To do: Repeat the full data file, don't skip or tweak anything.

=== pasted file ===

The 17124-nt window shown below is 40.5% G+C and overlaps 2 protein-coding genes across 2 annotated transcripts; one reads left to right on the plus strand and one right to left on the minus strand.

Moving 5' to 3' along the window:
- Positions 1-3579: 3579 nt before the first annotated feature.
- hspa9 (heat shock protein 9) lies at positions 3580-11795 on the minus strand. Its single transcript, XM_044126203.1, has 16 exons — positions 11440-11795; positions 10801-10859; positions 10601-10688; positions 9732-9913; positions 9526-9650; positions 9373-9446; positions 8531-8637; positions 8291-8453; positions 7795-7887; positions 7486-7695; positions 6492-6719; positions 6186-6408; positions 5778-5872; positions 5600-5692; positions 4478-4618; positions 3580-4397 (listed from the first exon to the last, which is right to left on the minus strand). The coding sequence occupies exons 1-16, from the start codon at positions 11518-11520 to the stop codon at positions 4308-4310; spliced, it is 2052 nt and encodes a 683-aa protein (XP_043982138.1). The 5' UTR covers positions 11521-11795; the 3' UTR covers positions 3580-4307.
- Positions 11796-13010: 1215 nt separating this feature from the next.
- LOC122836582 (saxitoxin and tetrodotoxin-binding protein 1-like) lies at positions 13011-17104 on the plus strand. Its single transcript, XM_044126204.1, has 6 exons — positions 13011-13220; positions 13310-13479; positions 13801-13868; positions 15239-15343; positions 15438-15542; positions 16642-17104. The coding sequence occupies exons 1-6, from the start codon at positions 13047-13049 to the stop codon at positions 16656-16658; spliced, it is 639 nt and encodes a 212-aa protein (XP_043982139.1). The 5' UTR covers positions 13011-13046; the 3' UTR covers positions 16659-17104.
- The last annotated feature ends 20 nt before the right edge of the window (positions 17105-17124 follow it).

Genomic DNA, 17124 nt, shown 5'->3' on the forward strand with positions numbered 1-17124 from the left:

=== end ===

The 17124-nt window shown below is 40.5% G+C and overlaps 2 protein-coding genes across 2 annotated transcripts; one reads left to right on the plus strand and one right to left on the minus strand.

Moving 5' to 3' along the window:
- Positions 1-3579: 3579 nt before the first annotated feature.
- hspa9 (heat shock protein 9) lies at positions 3580-11795 on the minus strand. Its single transcript, XM_044126203.1, has 16 exons — positions 11440-11795; positions 10801-10859; positions 10601-10688; positions 9732-9913; positions 9526-9650; positions 9373-9446; positions 8531-8637; positions 8291-8453; positions 7795-7887; positions 7486-7695; positions 6492-6719; positions 6186-6408; positions 5778-5872; positions 5600-5692; positions 4478-4618; positions 3580-4397 (listed from the first exon to the last, which is right to left on the minus strand). The coding sequence occupies exons 1-16, from the start codon at positions 11518-11520 to the stop codon at positions 4308-4310; spliced, it is 2052 nt and encodes a 683-aa protein (XP_043982138.1). The 5' UTR covers positions 11521-11795; the 3' UTR covers positions 3580-4307.
- Positions 11796-13010: 1215 nt separating this feature from the next.
- LOC122836582 (saxitoxin and tetrodotoxin-binding protein 1-like) lies at positions 13011-17104 on the plus strand. Its single transcript, XM_044126204.1, has 6 exons — positions 13011-13220; positions 13310-13479; positions 13801-13868; positions 15239-15343; positions 15438-15542; positions 16642-17104. The coding sequence occupies exons 1-6, from the start codon at positions 13047-13049 to the stop codon at positions 16656-16658; spliced, it is 639 nt and encodes a 212-aa protein (XP_043982139.1). The 5' UTR covers positions 13011-13046; the 3' UTR covers positions 16659-17104.
- The last annotated feature ends 20 nt before the right edge of the window (positions 17105-17124 follow it).

Genomic DNA, 17124 nt, shown 5'->3' on the forward strand with positions numbered 1-17124 from the left: